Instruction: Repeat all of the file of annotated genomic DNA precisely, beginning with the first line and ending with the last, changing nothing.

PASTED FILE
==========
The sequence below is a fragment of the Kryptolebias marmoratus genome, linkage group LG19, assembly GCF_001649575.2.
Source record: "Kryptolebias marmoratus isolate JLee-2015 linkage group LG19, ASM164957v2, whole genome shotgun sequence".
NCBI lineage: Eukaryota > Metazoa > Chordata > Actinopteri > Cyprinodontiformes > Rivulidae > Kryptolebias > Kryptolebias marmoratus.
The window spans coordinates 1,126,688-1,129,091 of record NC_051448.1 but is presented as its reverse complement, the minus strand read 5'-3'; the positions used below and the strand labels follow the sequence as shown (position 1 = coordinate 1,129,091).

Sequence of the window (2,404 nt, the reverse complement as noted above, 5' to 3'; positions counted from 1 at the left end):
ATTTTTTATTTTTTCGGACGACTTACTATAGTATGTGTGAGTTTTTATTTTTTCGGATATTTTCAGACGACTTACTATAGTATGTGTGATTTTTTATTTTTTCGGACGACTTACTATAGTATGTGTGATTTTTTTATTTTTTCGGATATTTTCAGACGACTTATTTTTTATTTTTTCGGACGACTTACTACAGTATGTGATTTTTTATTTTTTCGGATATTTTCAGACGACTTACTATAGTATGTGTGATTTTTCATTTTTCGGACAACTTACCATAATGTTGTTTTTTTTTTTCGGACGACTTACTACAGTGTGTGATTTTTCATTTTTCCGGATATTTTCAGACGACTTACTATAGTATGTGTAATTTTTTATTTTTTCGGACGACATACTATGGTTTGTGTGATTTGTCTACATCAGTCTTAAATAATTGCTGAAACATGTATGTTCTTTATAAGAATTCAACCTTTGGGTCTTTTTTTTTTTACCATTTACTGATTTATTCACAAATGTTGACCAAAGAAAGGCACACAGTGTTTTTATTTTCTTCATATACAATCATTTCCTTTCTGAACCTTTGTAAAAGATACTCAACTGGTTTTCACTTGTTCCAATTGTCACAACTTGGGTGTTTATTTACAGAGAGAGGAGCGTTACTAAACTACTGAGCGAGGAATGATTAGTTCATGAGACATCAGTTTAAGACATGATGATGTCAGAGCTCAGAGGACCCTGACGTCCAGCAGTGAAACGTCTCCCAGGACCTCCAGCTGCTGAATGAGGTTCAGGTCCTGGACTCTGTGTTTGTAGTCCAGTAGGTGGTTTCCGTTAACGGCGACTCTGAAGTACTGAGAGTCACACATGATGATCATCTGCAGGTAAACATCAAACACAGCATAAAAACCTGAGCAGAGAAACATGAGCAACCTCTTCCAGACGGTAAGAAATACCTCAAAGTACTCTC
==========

The sequence below is a fragment of the Kryptolebias marmoratus genome, linkage group LG19, assembly GCF_001649575.2.
Source record: "Kryptolebias marmoratus isolate JLee-2015 linkage group LG19, ASM164957v2, whole genome shotgun sequence".
NCBI lineage: Eukaryota > Metazoa > Chordata > Actinopteri > Cyprinodontiformes > Rivulidae > Kryptolebias > Kryptolebias marmoratus.
The window spans coordinates 1,126,688-1,129,091 of record NC_051448.1 but is presented as its reverse complement, the minus strand read 5'-3'; the positions used below and the strand labels follow the sequence as shown (position 1 = coordinate 1,129,091).

Sequence of the window (2,404 nt, the reverse complement as noted above, 5' to 3'; positions counted from 1 at the left end):
ATTTTTTATTTTTTCGGACGACTTACTATAGTATGTGTGAGTTTTTATTTTTTCGGATATTTTCAGACGACTTACTATAGTATGTGTGATTTTTTATTTTTTCGGACGACTTACTATAGTATGTGTGATTTTTTTATTTTTTCGGATATTTTCAGACGACTTATTTTTTATTTTTTCGGACGACTTACTACAGTATGTGATTTTTTATTTTTTCGGATATTTTCAGACGACTTACTATAGTATGTGTGATTTTTCATTTTTCGGACAACTTACCATAATGTTGTTTTTTTTTTTCGGACGACTTACTACAGTGTGTGATTTTTCATTTTTCCGGATATTTTCAGACGACTTACTATAGTATGTGTAATTTTTTATTTTTTCGGACGACATACTATGGTTTGTGTGATTTGTCTACATCAGTCTTAAATAATTGCTGAAACATGTATGTTCTTTATAAGAATTCAACCTTTGGGTCTTTTTTTTTTTACCATTTACTGATTTATTCACAAATGTTGACCAAAGAAAGGCACACAGTGTTTTTATTTTCTTCATATACAATCATTTCCTTTCTGAACCTTTGTAAAAGATACTCAACTGGTTTTCACTTGTTCCAATTGTCACAACTTGGGTGTTTATTTACAGAGAGAGGAGCGTTACTAAACTACTGAGCGAGGAATGATTAGTTCATGAGACATCAGTTTAAGACATGATGATGTCAGAGCTCAGAGGACCCTGACGTCCAGCAGTGAAACGTCTCCCAGGACCTCCAGCTGCTGAATGAGGTTCAGGTCCTGGACTCTGTGTTTGTAGTCCAGTAGGTGGTTTCCGTTAACGGCGACTCTGAAGTACTGAGAGTCACACATGATGATCATCTGCAGGTAAACATCAAACACAGCATAAAAACCTGAGCAGAGAAACATGAGCAACCTCTTCCAGACGGTAAGAAATACCTCAAAGTACTCTC